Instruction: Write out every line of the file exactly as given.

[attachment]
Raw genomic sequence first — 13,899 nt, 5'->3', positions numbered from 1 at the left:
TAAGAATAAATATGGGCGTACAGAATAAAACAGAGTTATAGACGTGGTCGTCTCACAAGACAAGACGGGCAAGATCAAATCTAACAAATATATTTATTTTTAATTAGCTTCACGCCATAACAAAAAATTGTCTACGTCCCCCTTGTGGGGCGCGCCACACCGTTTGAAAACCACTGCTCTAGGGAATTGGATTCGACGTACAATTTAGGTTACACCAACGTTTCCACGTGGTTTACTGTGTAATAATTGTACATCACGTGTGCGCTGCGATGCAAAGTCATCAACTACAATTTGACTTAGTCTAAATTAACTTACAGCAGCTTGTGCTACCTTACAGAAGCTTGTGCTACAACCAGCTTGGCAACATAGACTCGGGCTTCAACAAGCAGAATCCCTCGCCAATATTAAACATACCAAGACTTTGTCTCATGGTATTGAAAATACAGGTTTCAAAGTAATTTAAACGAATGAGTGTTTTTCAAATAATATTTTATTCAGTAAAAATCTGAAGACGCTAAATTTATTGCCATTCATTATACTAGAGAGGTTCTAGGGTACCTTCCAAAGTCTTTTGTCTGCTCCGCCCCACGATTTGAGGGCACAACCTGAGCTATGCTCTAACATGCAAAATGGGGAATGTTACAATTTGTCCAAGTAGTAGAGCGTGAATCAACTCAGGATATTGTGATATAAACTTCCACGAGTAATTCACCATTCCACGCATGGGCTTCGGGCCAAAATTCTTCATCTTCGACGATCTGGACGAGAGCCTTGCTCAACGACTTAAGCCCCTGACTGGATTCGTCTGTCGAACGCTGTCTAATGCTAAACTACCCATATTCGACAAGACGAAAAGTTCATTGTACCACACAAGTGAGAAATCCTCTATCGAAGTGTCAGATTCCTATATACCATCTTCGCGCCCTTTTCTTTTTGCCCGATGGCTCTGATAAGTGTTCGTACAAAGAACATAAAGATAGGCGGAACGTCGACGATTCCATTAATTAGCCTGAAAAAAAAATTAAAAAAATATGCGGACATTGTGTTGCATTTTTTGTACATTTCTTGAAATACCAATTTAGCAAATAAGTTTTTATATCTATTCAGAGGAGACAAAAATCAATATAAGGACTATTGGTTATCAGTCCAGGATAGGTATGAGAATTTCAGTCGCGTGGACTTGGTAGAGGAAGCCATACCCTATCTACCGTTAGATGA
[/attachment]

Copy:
Raw genomic sequence first — 13,899 nt, 5'->3', positions numbered from 1 at the left:
TAAGAATAAATATGGGCGTACAGAATAAAACAGAGTTATAGACGTGGTCGTCTCACAAGACAAGACGGGCAAGATCAAATCTAACAAATATATTTATTTTTAATTAGCTTCACGCCATAACAAAAAATTGTCTACGTCCCCCTTGTGGGGCGCGCCACACCGTTTGAAAACCACTGCTCTAGGGAATTGGATTCGACGTACAATTTAGGTTACACCAACGTTTCCACGTGGTTTACTGTGTAATAATTGTACATCACGTGTGCGCTGCGATGCAAAGTCATCAACTACAATTTGACTTAGTCTAAATTAACTTACAGCAGCTTGTGCTACCTTACAGAAGCTTGTGCTACAACCAGCTTGGCAACATAGACTCGGGCTTCAACAAGCAGAATCCCTCGCCAATATTAAACATACCAAGACTTTGTCTCATGGTATTGAAAATACAGGTTTCAAAGTAATTTAAACGAATGAGTGTTTTTCAAATAATATTTTATTCAGTAAAAATCTGAAGACGCTAAATTTATTGCCATTCATTATACTAGAGAGGTTCTAGGGTACCTTCCAAAGTCTTTTGTCTGCTCCGCCCCACGATTTGAGGGCACAACCTGAGCTATGCTCTAACATGCAAAATGGGGAATGTTACAATTTGTCCAAGTAGTAGAGCGTGAATCAACTCAGGATATTGTGATATAAACTTCCACGAGTAATTCACCATTCCACGCATGGGCTTCGGGCCAAAATTCTTCATCTTCGACGATCTGGACGAGAGCCTTGCTCAACGACTTAAGCCCCTGACTGGATTCGTCTGTCGAACGCTGTCTAATGCTAAACTACCCATATTCGACAAGACGAAAAGTTCATTGTACCACACAAGTGAGAAATCCTCTATCGAAGTGTCAGATTCCTATATACCATCTTCGCGCCCTTTTCTTTTTGCCCGATGGCTCTGATAAGTGTTCGTACAAAGAACATAAAGATAGGCGGAACGTCGACGATTCCATTAATTAGCCTGAAAAAAAAATTAAAAAAATATGCGGACATTGTGTTGCATTTTTTGTACATTTCTTGAAATACCAATTTAGCAAATAAGTTTTTATATCTATTCAGAGGAGACAAAAATCAATATAAGGACTATTGGTTATCAGTCCAGGATAGGTATGAGAATTTCAGTCGCGTGGACTTGGTAGAGGAAGCCATACCCTATCTACCGTTAGATGA